Bochy on Pagan's back: 'It locked up on him ... it's a day-to-day thing'
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SCOTTSDALE, Ariz. – Clayton Blackburn is an easygoing, 21-year-old pitcher who tends to take things in stride – even the experience of his first major league camp, lockering a few stalls down from the likes of Tim Lincecum, Matt Cain and Madison Bumgarner.
But Blackburn’s pinch-me moment arrived Sunday afternoon.
On the golf course.
It was hard enough to believe that Tim Hudson, the game’s active wins leader, invited Blackburn to join his foursome. Then Blackburn got to the course and discovered he’d be playing with big leaguers Nick Punto and Josh Donaldson, too.
“Oh, they took care of me,” said Blackburn, who didn’t dare wager his meal money.
“He probably would’ve won,” Hudson said with a grin.
Some veterans will tell you they don’t believe in clubhouse cliques. Hudson proves it. When he and Blackburn were paired up in the same group for drills, the 17-year generation gap dissolved quickly enough. They talked about golf. Hudson asked Blackburn to join him on the course.
“I was like, `OK sure,’” Blackburn said. “Then the first thing I did was call my dad and say, `You’ll never guess what just happened.’”
Hudson, 38, said he never forgot how welcomed he felt in the A’s clubhouse when he broke into the big leagues.
“Some of us haven’t arrived yet, but all of us are in here together,” Hudson said. “When I came up, I was fortunate. There were a lot of young guys. We had fun together. The veterans didn’t give us a hard time. It made it easy for me to feel comfortable. You feel like part of the team, and I always remembered that. One day you’ll be relying on these young guys to pitch a game or get an out for you.
“And besides, who wants to be the a-hole veteran? That’s not me.”
The Giants probably won’t need Blackburn to get an out in the big leagues this season. In terms of pure stuff, he’s not the most exciting pitcher in the system. But he’s an uncanny strike thrower who features a true four-pitch mix. And for a pitcher drafted out of high school, his command and mound presence stand out.
The Oklahoma native had a full ride to pitch for the Sooners but signed almost the moment the Giants spent a 16th-round pick on him. He was eager to start a pro career, and as an 18-year-old, he jumped right in.
Competing in the Arizona Rookie League just a couple weeks after graduating from high school, Blackburn posted a 1.08 ERA in 33.1 innings while striking out 30 and walking just three.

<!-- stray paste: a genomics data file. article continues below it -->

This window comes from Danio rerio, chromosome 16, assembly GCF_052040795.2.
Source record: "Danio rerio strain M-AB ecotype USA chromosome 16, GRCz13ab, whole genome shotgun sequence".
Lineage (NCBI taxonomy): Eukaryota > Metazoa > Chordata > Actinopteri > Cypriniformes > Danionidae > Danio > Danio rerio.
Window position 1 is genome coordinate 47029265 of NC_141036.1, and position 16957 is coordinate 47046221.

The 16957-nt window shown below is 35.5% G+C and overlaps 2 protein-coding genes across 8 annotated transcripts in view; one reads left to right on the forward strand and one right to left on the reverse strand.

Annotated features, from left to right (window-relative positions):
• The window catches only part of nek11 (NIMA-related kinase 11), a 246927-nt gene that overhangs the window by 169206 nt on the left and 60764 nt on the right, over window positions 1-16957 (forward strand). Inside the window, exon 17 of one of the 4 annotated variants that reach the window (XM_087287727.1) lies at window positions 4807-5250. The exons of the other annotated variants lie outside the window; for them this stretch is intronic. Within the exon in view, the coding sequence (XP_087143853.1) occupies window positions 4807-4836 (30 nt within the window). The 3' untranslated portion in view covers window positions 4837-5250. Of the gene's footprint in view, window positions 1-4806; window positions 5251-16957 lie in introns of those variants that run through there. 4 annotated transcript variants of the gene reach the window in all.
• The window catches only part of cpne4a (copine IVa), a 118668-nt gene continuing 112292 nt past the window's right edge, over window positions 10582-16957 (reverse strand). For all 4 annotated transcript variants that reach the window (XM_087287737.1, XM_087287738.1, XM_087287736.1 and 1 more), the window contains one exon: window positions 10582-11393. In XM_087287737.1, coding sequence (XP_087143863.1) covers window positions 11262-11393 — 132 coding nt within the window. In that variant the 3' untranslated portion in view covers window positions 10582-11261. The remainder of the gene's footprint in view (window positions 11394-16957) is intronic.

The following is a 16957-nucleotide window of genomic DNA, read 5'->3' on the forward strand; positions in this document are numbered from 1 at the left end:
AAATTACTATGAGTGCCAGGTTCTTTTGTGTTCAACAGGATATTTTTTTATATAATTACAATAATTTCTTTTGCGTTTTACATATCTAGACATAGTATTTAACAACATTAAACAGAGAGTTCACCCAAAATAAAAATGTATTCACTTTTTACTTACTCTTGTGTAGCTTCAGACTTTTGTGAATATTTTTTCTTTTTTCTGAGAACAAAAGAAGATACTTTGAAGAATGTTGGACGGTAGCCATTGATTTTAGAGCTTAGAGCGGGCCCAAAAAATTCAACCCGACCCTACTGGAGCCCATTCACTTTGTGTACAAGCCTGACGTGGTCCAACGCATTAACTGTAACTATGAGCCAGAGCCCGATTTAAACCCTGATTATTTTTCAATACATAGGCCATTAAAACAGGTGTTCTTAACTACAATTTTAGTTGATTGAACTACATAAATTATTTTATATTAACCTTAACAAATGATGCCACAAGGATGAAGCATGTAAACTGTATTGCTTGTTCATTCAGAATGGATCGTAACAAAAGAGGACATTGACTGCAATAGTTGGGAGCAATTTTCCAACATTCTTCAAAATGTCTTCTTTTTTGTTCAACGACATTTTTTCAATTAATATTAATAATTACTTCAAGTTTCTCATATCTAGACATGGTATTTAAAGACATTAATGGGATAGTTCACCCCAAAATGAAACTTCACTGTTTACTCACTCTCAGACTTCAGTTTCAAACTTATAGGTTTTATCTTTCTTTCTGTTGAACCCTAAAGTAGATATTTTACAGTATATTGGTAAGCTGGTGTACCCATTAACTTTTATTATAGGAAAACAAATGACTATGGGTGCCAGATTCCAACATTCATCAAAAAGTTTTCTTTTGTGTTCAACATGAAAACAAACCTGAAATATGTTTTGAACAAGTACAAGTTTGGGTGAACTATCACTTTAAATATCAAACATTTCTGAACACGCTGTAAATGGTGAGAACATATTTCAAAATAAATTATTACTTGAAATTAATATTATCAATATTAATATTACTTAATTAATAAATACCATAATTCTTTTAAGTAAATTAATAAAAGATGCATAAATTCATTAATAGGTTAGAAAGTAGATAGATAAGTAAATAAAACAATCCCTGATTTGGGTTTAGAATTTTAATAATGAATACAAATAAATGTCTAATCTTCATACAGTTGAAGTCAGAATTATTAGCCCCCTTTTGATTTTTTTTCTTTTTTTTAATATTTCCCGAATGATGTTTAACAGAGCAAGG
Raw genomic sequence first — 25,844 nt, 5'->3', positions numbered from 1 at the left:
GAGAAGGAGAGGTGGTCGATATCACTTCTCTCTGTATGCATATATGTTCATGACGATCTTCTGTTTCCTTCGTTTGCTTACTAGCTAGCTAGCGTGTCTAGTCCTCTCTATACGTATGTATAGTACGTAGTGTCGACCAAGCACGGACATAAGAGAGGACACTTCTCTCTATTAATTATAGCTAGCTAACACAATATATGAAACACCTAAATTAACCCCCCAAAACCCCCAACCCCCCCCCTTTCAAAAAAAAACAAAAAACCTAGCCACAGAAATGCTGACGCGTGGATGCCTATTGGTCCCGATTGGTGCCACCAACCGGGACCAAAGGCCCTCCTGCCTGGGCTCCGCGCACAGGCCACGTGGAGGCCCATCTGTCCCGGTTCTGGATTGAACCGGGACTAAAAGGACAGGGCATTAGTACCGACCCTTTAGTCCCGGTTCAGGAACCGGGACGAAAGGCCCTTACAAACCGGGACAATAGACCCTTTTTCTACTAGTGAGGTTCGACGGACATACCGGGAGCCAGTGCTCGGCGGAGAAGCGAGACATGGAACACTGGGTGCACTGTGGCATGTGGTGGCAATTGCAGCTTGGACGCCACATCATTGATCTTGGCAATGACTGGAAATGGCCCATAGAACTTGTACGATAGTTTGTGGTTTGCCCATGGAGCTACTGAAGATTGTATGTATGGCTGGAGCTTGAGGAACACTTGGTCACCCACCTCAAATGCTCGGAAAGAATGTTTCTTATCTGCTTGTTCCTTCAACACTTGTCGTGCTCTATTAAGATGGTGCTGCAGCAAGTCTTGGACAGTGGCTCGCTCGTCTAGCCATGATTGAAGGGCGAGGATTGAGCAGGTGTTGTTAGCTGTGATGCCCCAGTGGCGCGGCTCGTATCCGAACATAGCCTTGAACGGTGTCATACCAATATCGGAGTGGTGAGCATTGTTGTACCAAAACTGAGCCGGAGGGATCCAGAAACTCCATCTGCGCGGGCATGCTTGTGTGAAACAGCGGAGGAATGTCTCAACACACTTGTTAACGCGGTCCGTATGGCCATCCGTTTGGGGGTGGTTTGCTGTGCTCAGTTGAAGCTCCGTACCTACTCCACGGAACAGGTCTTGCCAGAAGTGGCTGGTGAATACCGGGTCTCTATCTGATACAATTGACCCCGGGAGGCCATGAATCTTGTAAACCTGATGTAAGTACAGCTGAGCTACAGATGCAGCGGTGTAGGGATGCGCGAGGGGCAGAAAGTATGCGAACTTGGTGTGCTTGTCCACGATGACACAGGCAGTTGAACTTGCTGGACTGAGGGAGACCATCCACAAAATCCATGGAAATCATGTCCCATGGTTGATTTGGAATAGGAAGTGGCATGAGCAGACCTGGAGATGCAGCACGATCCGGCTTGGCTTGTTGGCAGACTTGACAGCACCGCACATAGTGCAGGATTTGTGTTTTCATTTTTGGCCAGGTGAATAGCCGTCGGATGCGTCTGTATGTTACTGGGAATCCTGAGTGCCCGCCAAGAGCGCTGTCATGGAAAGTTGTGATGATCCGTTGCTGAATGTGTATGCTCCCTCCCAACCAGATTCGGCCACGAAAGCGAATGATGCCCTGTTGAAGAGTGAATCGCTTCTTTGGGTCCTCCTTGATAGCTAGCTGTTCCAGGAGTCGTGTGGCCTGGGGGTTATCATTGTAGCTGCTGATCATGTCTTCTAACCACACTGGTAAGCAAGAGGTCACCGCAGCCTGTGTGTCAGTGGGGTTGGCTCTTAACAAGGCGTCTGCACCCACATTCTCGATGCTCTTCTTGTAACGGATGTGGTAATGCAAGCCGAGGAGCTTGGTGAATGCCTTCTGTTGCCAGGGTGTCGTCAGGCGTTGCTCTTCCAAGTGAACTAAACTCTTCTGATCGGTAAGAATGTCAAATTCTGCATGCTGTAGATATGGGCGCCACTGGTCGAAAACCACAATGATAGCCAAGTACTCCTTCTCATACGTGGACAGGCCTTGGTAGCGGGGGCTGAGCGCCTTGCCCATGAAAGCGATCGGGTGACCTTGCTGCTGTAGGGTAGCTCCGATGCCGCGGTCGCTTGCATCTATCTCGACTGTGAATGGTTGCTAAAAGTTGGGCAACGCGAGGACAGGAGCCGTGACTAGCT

“Being a pro ballplayer is just something I’ve always wanted to do,” said Blackburn, who credits his father and high school coach Dave Walsh, who had a 10-year pro career, with teaching him about pitching. “My first outing my legs were shaking coming in from the bullpen. But after the first couple pitches, it was like any other outing. It started to become just baseball.”
Blackburn endured a few bumps at Single-A San Jose last season when he lost his arm slot and, for the first time, pressed a bit to make adjustments. A big-bodied right-hander who has drawn comparisons to Joe Blanton and Rick Reuschel, Blackburn lost a few pounds this offseason and plans to be more diligent about his conditioning.
“I’ve pitched for two years without getting hurt, but everybody wants to feel better about themselves when they wake up in the morning,” he said.
(He didn't feel so great about the way he woke up Monday morning, though. Someone pulled the fire alarm at 5 a.m. in the hotel where he's staying.)
Blackburn only touches 90 mph, but his durability has been a strength. He tends to get better the deeper he gets in a game. And he has an ability beyond his years to mix speeds with a 12-to-6 curveball and changeup.
He’s expected to graduate to the rotation at Double-A Richmond this season, along with fellow prospects Kyle Crick, Ty Blach and Adalberto Mejia.
Soon enough, he hopes to be staring down big league hitters – like Punto and Donaldson.
“We got all 18 in,” said Blackburn.
The foursome played a poker game in which players received a card for birdies, a card for one-putt greens and two cards for no-putt greens. Blackburn was able to make two pair from his hand. Punto pulled both jokers, and used them to make a straight flush.
You couldn’t help Blackburn from feeling like the lucky one, though. He’s got more than a golf partner a few lockers down. He’s got a friend – one who knows a little bit about pitching, too.
“I hope I can see him throw a little more, but I haven’t seen much so far,” Hudson said. “The trainers have got me on the geriatric program in here.
“…But he’s a good golfer. I’ve seen him golf.”